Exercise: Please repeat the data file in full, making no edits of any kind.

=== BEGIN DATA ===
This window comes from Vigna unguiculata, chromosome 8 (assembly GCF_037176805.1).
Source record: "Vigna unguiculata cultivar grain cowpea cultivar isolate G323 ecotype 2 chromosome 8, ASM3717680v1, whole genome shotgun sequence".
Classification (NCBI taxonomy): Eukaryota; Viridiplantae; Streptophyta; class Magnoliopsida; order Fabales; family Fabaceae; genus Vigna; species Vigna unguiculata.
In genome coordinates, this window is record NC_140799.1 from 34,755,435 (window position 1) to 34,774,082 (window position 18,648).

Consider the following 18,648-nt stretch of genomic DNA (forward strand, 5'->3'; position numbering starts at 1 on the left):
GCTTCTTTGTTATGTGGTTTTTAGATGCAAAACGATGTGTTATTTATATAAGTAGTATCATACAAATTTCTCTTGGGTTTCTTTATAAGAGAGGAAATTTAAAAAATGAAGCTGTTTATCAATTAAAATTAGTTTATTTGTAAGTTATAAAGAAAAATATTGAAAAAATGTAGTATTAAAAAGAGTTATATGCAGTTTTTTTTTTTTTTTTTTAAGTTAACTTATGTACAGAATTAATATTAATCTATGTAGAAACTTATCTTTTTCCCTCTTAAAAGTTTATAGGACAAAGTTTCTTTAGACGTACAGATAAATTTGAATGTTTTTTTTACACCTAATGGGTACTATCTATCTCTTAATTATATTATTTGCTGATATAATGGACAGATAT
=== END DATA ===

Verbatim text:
This window comes from Vigna unguiculata, chromosome 8 (assembly GCF_037176805.1).
Source record: "Vigna unguiculata cultivar grain cowpea cultivar isolate G323 ecotype 2 chromosome 8, ASM3717680v1, whole genome shotgun sequence".
Classification (NCBI taxonomy): Eukaryota; Viridiplantae; Streptophyta; class Magnoliopsida; order Fabales; family Fabaceae; genus Vigna; species Vigna unguiculata.
In genome coordinates, this window is record NC_140799.1 from 34,755,435 (window position 1) to 34,774,082 (window position 18,648).

Consider the following 18,648-nt stretch of genomic DNA (forward strand, 5'->3'; position numbering starts at 1 on the left):
GCTTCTTTGTTATGTGGTTTTTAGATGCAAAACGATGTGTTATTTATATAAGTAGTATCATACAAATTTCTCTTGGGTTTCTTTATAAGAGAGGAAATTTAAAAAATGAAGCTGTTTATCAATTAAAATTAGTTTATTTGTAAGTTATAAAGAAAAATATTGAAAAAATGTAGTATTAAAAAGAGTTATATGCAGTTTTTTTTTTTTTTTTTTAAGTTAACTTATGTACAGAATTAATATTAATCTATGTAGAAACTTATCTTTTTCCCTCTTAAAAGTTTATAGGACAAAGTTTCTTTAGACGTACAGATAAATTTGAATGTTTTTTTTACACCTAATGGGTACTATCTATCTCTTAATTATATTATTTGCTGATATAATGGACAGATAT